This is an article I wrote for our local cultural website Fruita Pulp. If you are interested in the goings on in my neck of the woods, check it out.
It is 5:55 am and still very dark on the cold, snowy morning of December 16th. I pull over near the corner of Aspen and Orchard in Fruita and wake up my laptop. Holding up my little speaker, I play track 3 and listen for a response. I must look a bit like a 2012 version of John Cusack’s character in the movie Say Anything, only much less fresh-faced. Finally my response comes, a soft hoot that starts out loud and slow and then gets softer and faster. Kind of like a ping-pong ball bouncing high on a table, gradually making shorter, faster bounces as it comes to rest. I am not trying to woo a lovely high school girl living on Aspen St., rather I am trying to get an answer from a Western Screech-owl, a small unobtrusive bird, about 9 inches high, that blends in well with the bark of the trees where it perches. These owls keep a low profile so you may not know it, but there is probably is one living in your neighborhood. If so, you are in luck. Unlike teenagers with boom boxes, they make great neighbors.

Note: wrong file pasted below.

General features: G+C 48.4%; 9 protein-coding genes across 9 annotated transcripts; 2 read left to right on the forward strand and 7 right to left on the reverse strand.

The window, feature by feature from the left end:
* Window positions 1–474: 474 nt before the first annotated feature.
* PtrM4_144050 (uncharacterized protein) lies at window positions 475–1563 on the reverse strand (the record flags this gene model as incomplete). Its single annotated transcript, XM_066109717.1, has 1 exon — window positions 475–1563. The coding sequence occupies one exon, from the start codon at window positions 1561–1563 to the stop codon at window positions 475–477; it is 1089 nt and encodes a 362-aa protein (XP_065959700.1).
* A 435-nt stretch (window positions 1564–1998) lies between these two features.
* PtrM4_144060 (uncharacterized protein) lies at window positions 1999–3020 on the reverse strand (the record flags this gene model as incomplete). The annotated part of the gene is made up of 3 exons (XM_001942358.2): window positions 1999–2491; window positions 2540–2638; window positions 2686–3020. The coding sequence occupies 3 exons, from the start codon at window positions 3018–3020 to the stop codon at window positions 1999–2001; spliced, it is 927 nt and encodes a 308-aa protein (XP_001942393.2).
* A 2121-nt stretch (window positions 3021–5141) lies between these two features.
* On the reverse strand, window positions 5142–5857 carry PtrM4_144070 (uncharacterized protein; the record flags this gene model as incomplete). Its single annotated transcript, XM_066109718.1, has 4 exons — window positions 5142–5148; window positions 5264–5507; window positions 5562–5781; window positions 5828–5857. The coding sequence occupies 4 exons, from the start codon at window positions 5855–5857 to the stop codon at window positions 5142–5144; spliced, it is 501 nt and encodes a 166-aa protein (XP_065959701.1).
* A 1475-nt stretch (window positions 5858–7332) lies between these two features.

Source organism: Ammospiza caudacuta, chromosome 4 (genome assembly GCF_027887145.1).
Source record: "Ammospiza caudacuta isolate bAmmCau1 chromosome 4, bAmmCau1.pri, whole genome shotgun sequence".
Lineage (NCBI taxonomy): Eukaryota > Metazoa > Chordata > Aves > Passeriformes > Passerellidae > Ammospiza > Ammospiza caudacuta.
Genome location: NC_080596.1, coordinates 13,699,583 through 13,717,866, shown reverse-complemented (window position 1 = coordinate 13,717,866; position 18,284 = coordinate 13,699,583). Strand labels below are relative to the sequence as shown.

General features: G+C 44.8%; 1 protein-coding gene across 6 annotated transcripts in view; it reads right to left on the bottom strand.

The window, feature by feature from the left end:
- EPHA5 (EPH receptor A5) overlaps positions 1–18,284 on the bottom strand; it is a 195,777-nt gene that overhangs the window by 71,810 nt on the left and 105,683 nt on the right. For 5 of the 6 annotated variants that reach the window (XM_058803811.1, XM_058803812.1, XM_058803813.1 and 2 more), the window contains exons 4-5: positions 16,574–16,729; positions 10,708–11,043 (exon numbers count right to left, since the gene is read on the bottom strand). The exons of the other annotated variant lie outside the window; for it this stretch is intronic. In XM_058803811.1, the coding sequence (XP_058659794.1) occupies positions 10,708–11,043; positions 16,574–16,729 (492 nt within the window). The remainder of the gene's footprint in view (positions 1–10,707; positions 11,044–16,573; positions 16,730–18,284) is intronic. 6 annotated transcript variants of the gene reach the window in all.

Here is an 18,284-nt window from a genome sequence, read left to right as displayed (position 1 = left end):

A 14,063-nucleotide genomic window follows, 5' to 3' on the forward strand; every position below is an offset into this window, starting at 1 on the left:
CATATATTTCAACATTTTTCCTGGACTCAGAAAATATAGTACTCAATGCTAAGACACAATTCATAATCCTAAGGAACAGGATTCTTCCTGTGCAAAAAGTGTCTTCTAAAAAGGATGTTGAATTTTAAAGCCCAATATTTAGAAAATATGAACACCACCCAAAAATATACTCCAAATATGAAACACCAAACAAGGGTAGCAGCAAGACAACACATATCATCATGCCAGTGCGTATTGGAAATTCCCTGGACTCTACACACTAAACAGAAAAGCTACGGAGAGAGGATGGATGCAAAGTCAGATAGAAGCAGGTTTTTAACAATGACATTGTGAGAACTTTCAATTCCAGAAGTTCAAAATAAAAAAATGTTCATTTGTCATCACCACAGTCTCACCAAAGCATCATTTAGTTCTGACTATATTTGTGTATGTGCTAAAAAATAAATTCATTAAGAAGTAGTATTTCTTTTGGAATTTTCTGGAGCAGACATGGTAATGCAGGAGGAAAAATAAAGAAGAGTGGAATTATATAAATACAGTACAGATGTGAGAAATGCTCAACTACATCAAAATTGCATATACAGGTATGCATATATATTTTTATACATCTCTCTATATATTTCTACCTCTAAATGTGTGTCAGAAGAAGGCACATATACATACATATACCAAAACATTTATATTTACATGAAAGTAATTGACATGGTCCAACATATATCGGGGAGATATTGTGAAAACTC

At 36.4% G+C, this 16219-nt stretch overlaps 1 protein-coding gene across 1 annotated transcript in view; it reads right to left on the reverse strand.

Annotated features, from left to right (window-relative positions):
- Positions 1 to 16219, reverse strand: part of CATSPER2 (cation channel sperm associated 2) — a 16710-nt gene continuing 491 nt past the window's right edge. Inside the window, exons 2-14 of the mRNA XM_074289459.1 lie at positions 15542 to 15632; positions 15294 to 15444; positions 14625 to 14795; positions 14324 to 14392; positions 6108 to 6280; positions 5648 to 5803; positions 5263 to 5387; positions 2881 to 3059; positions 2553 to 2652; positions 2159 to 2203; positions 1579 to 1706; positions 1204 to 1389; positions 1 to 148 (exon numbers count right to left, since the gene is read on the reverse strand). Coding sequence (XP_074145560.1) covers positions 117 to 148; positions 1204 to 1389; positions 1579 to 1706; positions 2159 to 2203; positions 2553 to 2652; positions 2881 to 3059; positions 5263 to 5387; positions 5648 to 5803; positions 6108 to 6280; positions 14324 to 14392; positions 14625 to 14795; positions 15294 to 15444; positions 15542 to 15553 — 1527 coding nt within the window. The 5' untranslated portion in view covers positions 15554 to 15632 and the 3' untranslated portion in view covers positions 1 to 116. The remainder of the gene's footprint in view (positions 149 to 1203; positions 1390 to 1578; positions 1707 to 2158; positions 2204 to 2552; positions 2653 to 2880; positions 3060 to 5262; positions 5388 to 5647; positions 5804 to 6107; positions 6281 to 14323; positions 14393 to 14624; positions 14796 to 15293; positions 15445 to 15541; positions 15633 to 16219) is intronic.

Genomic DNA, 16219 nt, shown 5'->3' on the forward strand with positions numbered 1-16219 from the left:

Birders, on the other hand, are an odd bunch. They get up at ungodly hours of the morning, do goofy bird imitations, and walk around with clunky binoculars swinging from their necks. Sure they sometimes travel to exotic locales like Costa Rica to see toucans and parrots, but you are just as likely to find them at the local dump or sewage treatment ponds trying to spot an unusual species of migrating gull. Like any special interest group they include a broad range of “types”. There are those (in my opinion somewhat obnoxious) birders who treat the past time like a competition sport only. They flit all over the globe, trying to rack up as many species on their “life list” as possible. Once a species is seen and added to the list they lose interest immediately, quickly moving on to the next. They are not much concerned with learning anything about the birds that they seek, only that they have seen more of them than the next guy. But those birders are rare, there are far more who rejoice just as much when a special, but much less exotic species appears at their bird feeder and lingers awhile, allowing them to admire it and observe its quirky behaviors. The best birders, in my opinion, are those who not only take time to observe their favorite birds, but also make an effort to learn more about them and turn that knowledge into actions that help preserve the birds.